A former manager of The Leadmill abused his power to 'groom' a young, vulnerable woman working for the iconic Sheffield music venue, a court has ruled.
Rupert Dell was ordered to pay more than £350,000 after the owners of the renowned 900-capacity city centre venue won a civil case at Sheffield County Court.
But he denies the court's findings, claiming the case was brought as part of a 'vendetta' against him and he could not afford to contest the claim.
In a ruling made on January 30 this year, a copy of which has just been obtained by The Star, Her Honour Judge Richard found that Mr Dell had breached his contract on numerous counts.
He created the role of box office manager and recruited a young woman with whom he had been flirting online, the judge ruled, 'engineering' her appointment to advance his personal relationship with her.
Between January and February of 2014, he demonstrated an 'inappropriate' level of intimacy with her, the ruling continues, on one occasion kissing her in his car in a manner which left her with sore lips and a red mark on her neck.
At an awards ceremony that February, he suggested to the woman that he wished to attend her hotel room, the judge found, but she asked him not to and ended up staying with a relative that night because she was worried he would try to enter her room against her wishes.
He then persisted in trying to contact the woman, referred to in the court papers as AB, via Facebook after she told him she had 'had enough' and asked to be left alone.
"The defendant cynically and systematically abused his position of authority and power within The Leadmill and within the music industry for the purposes of grooming, controlling and creating a position of power over AB (a young, vulnerable woman) in order to establish and continue a personal relationship with her," the written judgment states.
The ruling goes on to state how Mr Dell 'facilitated a culture of inappropriate banter' among staff between 2011 and 2014, repeatedly calling female colleagues 'stupid lesbians' and making comments about 'cottaging' with a male colleague whom he referred to as 'gay'.
In February 2014, Mr Dell raised a grievance alleging that a colleague's comments on social media referring to his Jewish origins amounted to harassment and bullying, but the court found this complaint had been made 'vexatiously and in bad faith'.
After leaving The Leadmill, the judgment states, he breached his post-termination agreement by using relationships developed while working for the club to book acts including The Pigeon Detectives to play at competing venues.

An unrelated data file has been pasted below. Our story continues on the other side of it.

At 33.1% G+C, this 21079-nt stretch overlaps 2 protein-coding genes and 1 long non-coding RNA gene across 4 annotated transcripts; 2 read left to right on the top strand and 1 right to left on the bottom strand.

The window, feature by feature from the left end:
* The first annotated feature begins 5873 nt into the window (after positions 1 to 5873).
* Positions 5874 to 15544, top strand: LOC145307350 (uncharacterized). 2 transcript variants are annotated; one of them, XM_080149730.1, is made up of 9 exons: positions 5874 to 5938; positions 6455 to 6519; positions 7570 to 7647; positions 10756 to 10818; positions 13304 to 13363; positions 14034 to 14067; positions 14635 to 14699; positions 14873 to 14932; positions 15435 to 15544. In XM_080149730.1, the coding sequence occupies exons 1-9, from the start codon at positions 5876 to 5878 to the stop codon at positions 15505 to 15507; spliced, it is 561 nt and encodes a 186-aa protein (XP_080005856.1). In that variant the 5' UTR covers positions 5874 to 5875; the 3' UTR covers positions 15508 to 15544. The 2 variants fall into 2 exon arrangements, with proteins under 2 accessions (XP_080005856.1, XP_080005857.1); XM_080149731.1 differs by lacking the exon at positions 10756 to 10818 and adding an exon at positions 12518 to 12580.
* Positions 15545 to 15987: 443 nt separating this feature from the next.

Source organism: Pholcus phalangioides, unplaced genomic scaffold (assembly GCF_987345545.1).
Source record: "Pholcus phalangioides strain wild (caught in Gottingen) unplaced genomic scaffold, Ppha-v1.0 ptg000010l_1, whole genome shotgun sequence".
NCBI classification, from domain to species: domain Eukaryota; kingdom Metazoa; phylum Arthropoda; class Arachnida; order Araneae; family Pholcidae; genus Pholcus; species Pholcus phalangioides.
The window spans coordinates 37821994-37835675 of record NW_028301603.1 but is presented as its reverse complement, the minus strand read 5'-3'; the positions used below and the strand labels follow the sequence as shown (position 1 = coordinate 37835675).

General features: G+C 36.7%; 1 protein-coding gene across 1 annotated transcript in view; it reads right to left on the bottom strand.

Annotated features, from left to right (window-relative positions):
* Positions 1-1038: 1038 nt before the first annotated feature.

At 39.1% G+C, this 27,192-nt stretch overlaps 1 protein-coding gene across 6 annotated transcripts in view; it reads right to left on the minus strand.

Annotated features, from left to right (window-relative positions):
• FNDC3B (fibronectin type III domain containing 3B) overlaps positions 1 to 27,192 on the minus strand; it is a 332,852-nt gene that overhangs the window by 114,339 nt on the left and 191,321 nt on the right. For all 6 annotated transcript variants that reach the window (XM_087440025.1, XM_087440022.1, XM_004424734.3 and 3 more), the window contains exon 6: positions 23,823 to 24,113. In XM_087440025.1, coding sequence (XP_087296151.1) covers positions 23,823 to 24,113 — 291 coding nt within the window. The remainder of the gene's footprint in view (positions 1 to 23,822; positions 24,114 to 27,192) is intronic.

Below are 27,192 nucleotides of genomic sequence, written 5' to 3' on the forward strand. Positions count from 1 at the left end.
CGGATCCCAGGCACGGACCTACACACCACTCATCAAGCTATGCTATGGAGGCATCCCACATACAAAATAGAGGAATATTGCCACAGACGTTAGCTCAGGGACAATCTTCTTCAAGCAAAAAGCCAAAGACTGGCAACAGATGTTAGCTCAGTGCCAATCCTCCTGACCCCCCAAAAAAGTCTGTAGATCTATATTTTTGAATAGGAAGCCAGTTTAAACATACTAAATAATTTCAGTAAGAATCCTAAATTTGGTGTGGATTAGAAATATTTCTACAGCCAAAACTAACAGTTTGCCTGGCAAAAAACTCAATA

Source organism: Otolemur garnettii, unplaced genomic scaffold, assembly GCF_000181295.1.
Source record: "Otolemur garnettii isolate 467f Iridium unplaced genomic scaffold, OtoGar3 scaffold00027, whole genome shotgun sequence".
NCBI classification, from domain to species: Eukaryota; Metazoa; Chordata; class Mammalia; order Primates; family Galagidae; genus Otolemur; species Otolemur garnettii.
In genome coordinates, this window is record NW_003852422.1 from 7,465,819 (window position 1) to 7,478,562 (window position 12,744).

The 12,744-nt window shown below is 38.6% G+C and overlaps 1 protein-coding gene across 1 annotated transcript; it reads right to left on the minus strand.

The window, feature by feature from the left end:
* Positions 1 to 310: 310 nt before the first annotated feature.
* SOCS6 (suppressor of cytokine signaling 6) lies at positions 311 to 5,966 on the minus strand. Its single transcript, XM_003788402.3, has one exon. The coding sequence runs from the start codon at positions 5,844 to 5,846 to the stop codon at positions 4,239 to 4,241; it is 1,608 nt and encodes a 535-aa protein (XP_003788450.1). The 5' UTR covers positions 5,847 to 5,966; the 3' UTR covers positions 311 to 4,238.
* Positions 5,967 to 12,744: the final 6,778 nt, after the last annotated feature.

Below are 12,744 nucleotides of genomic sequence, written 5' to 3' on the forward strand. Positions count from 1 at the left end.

Mr Dell, who went on to work as head of venue programming and marketing for the music promoter DHP Family, was ordered to pay The Leadmill £134,000 in damages, plus costs of £222,000. That is on top of costs of £17,000 he was told to pay in April 2016.
Mr Dell said: "My family and I have suffered immeasurably from the civil action taken by Phil Mills, the company director, and The Leadmill for the past three years.
"This was a civil action in a civil court brought by Phil Mills and The Leadmill. The Leadmill continued to pursue the matter in the full knowledge it had little prospect of recovering the hundreds of thousands of pounds it had spent pursuing the case against me.
"Due to lack of funds I was unable to contest the case in court and therefore I believe my evidence was not heard by the Judge and this is an uncontested and default judgement.
"You have to ask why then did they continue? In my opinion I believe this is a personal vendetta against me by the Leadmill and an attempt to destroy my reputation.
“From the outset of this matter, I raised many counter issues in my defence such as what in my opinion are anti-semitic comments that were made against me, a committed and practising member of the Jewish community, during my employment, by an employee of the Leadmill on social media and on the work email. I presented evidence of these comments and the grievance was branded as being vexatious by Phil Mills."
He added: "I entirely refute all the allegations that have been made against me and I did not do what is claimed. I appreciate all the comments of support from family and friends that I have received and I now want to move on and rebuild my life."
A spokeswoman for the Leadmill said: "Throughout this four-year-long battle for justice our primary concern has always been the wellbeing and safety of those directly impacted by Dell’s abuse of his position."
She added: "It has been a long, expensive and distressing struggle, but we have never faltered in our determination to defend and protect our staff and the reputation of The Leadmill.
"Whilst we are relieved that the findings of Her Honour Judge Richardson are now a matter of public record for anyone to see, we remain extremely saddened that at no point has Mr Dell apologised for the emotional or financial consequences of his actions."
She added that Mr Dell had yet to make any arrangements to pay the damages and costs ordered by the court.